In light of the historic nature of the donation, RIT invited the public, students, parents and other members of the community to attend the announcement on the Henrietta campus Wednesday afternoon, and also made arrangements to have it streamed live. More than 4,000 people watched the announcement online, while perhaps 200 packed into the Simone Center for Student Innovation to hear the announcement firsthand and celebrate with cowbells and other hoopla.
When RIT President David Munson made the actual announcement, it was greeted by gasps and other exclamations, clapping, cowbell ringing and a standing ovation.
The donation is larger than any other given to a local education institution; next largest would seem to be the $30 million donated by Edmund A. Hajim to the University of Rochester in 2008. The only larger donation in general that observers could recall is the $61 million that brothers Richard and Robert Sands and their mother, Mickey Sands, donated to the Rochester Area Community Foundation in 2016, creating the Sands Family Supporting Foundation. The Sands are the family behind beverage giant Constellation Brands, founded as Canandaigua Wines by the late patriarch, Marvin Sands.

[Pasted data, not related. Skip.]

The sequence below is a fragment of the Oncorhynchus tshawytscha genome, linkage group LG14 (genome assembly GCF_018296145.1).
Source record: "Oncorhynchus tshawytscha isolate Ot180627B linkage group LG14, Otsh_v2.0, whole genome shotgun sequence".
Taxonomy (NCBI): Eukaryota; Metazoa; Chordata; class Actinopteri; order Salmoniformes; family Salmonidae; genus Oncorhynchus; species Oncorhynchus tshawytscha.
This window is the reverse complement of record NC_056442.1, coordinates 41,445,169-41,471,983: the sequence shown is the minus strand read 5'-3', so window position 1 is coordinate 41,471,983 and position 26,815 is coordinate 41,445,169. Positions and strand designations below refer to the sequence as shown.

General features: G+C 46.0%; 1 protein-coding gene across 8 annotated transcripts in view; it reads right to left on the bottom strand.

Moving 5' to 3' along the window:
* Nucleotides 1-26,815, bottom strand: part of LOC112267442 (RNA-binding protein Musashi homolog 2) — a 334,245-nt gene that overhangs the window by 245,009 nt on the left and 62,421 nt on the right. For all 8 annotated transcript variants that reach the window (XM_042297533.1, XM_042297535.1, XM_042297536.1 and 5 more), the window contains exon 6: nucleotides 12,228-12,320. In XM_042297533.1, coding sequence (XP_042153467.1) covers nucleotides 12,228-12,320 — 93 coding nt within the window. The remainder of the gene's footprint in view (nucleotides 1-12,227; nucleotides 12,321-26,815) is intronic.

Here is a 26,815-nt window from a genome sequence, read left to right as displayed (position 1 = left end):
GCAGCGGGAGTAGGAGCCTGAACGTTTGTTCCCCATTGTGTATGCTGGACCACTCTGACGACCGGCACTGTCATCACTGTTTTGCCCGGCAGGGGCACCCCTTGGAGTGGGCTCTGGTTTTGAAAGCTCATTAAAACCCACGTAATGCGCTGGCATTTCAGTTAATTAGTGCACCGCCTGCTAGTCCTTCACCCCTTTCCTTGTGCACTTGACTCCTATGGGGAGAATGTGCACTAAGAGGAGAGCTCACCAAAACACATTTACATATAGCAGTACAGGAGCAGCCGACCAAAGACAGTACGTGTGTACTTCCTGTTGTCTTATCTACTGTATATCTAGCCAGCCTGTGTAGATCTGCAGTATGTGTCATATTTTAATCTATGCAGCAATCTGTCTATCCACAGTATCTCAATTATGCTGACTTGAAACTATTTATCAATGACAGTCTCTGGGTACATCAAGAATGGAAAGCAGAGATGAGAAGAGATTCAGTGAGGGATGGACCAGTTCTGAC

At RIT, no prior single donation has exceeded $14 million. The largest cumulative donation to RIT to this point has been $34.5 million from James S. Gleason and the Gleason Family Foundation, representing the family behind the Rochester company that has made gear-making machinery for more than a century.
McChord’s donation has been designated for two major areas:
$30 million for programs and facilities to encourage creativity and entrepreneurship at RIT, including $17.5 million to launch a Maker Library & Innovative Learning Complex of the Future. The new building will connect RIT’s Wallace Center (the current library) and the Student Alumni Union. Included are funds for equipment, faculty positions and scholarships, such as new “Entrepreneurial Gap Year” fellowships.